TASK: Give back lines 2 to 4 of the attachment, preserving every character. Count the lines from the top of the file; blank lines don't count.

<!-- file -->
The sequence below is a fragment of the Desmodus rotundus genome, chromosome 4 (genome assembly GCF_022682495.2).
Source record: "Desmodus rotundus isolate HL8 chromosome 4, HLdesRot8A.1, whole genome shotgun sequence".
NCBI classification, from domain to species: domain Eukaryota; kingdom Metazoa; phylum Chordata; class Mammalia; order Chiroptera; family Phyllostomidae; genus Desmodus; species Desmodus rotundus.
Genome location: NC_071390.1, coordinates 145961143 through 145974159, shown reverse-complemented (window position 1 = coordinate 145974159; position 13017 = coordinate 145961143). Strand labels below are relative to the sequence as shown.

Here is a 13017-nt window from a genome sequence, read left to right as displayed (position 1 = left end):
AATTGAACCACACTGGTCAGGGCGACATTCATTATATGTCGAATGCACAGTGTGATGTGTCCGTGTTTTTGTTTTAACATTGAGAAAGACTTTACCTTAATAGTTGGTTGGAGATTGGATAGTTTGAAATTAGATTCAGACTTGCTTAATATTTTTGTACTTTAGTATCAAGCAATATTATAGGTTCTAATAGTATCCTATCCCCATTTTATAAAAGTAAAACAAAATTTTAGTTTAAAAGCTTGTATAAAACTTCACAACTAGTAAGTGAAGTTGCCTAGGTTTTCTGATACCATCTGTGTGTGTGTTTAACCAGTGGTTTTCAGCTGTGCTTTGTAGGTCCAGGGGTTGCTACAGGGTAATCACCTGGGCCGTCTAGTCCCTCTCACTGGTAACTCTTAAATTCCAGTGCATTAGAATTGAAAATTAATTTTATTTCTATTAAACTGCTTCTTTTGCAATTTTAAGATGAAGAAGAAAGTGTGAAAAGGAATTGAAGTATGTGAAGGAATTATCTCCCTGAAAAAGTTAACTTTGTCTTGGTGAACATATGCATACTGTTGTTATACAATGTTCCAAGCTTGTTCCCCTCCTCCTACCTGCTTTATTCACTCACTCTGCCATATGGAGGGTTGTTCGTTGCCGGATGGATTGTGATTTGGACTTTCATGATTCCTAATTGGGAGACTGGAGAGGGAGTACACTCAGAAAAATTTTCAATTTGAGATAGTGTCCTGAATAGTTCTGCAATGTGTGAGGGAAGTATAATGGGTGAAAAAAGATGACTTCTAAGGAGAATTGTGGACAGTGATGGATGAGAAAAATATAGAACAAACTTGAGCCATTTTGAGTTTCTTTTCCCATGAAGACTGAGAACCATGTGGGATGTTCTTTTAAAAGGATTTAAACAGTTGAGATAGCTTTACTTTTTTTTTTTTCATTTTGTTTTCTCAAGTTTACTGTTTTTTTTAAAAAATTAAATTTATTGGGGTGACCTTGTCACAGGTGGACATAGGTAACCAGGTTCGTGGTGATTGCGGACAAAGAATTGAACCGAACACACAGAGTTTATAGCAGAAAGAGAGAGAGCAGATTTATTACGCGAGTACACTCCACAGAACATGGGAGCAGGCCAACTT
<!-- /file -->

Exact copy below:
Source record: "Desmodus rotundus isolate HL8 chromosome 4, HLdesRot8A.1, whole genome shotgun sequence".
NCBI classification, from domain to species: domain Eukaryota; kingdom Metazoa; phylum Chordata; class Mammalia; order Chiroptera; family Phyllostomidae; genus Desmodus; species Desmodus rotundus.
Genome location: NC_071390.1, coordinates 145961143 through 145974159, shown reverse-complemented (window position 1 = coordinate 145974159; position 13017 = coordinate 145961143). Strand labels below are relative to the sequence as shown.